More than two-thirds of Canada’s biodiversity is made up of species that occur within the country’s borders only at the very northern edge of their range. Biologists have long debated how much effort should be dedicated to conserving these “edge populations.” One argument in their favour is that they may be especially well suited to lead northward range shifts for their species as the climate warms.
Evolutionary ecologists Anna Hargreaves of McGill University and Chris Eckert of Queens University set out to find answers using a small flowering plant, Rhinanthus minor (also known as yellow rattle). ‘Admittedly it’s not the most charismatic plant’ say Hargreaves, ‘but it’s fantastic experimentally; we can plant seeds anywhere in the fall and by next fall they’ve completed their whole lifecycle. That lets us test whether plants are adapted to the elevation they come from, and whether they could survive above where the species currently grows. Hard to do that with animals!’
In a three-year experiment spanning 1,200 metres of elevation in Alberta’s Rocky Mountains, the researchers transplanted more than 20,000 seeds among elevations to see whether plants found the highest up the mountains were best suited to colonize even higher elevations. To test whether cool summers prevent the species from growing higher up the slopes, they warmed the air around some experimental plants by enclosing them in plastic cones that act like mini-greenhouses.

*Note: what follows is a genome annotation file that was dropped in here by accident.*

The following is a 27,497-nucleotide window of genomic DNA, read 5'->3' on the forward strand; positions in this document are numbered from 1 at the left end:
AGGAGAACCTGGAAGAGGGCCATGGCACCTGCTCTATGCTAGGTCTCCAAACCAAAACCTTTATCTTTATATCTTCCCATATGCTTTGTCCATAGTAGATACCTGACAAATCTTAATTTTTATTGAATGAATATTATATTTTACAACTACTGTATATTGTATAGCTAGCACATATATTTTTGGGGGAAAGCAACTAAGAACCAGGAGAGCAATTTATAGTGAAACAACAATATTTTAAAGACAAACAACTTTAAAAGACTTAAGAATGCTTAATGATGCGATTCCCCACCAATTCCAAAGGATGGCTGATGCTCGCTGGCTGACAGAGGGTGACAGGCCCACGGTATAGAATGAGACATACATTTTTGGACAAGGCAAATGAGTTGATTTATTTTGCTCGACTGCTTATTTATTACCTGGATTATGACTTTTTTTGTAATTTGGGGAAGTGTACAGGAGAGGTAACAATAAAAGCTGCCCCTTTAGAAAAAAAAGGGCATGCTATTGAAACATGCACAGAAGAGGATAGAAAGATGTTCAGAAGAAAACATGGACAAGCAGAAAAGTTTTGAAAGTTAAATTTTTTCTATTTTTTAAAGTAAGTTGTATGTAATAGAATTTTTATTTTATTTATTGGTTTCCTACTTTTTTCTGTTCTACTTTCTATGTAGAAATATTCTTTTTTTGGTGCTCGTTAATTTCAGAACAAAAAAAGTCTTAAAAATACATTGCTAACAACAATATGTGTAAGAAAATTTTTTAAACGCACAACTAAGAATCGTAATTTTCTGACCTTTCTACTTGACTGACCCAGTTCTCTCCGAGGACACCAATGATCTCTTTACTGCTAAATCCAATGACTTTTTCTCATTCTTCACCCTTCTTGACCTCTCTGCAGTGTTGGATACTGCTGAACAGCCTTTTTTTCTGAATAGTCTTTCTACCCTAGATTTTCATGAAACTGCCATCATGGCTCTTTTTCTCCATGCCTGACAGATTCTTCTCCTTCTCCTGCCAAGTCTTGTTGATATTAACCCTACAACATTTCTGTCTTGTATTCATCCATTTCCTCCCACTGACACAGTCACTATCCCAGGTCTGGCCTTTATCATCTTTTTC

Their findings, recently published in Ecology Letters, show that cool summers currently limit yellow rattle’s distribution, preventing it from growing at higher elevations. Plants from the species’ highest range edge have adapted to high-elevation summers by flowering earlier, so can make seeds where plants from lower elevations fail.
The experiments also yielded a surprising result: A high-elevation ‘super edge population’ from a nearby mountain outperformed all other populations in natural and warmed plots both at and above the species high-elevation range edge. So if this population has such great genes, why haven’t those super genes spread to other high-elevation populations that are only a kilometer away? Researchers think this is an example of winning genotypes getting trapped in isolated edge populations. If so, facilitating gene flow among edge populations might be a way to help them cope with environmental change.
Like most intensive experiments, this one focused on a single species. “Our results are important not because they predict what other species will do, but because they are the first to show unexpected patterns that we as biologists need to start considering,” Hargreaves says.
Three years of mountain fieldwork also produced some memorable moments. The field crew once scrambled up a chair-lift pole to evade a grizzly bear that ambled into the site to munch on berries. On another occasion, the researchers had to shovel snow to plant their last high-elevation sites for the season; then tobogganed downhill to get back to their car just before dark.
Yet at a time when fancy lab equipment and computer models increasingly dominate even ecological research, the project is also a reminder there’s sometimes no substitute for boots-on-the ground fieldwork.
“This study shows that important advances can still come — and sometimes can only come — from well-designed field experiments that require no expensive equipment, but creativity, vision and thousands of people hours,” Hargreaves says. “If we want to understand how the natural world works, we need to keep spending time in it.”
Materials provided by McGill University. Note: Content may be edited for style and length.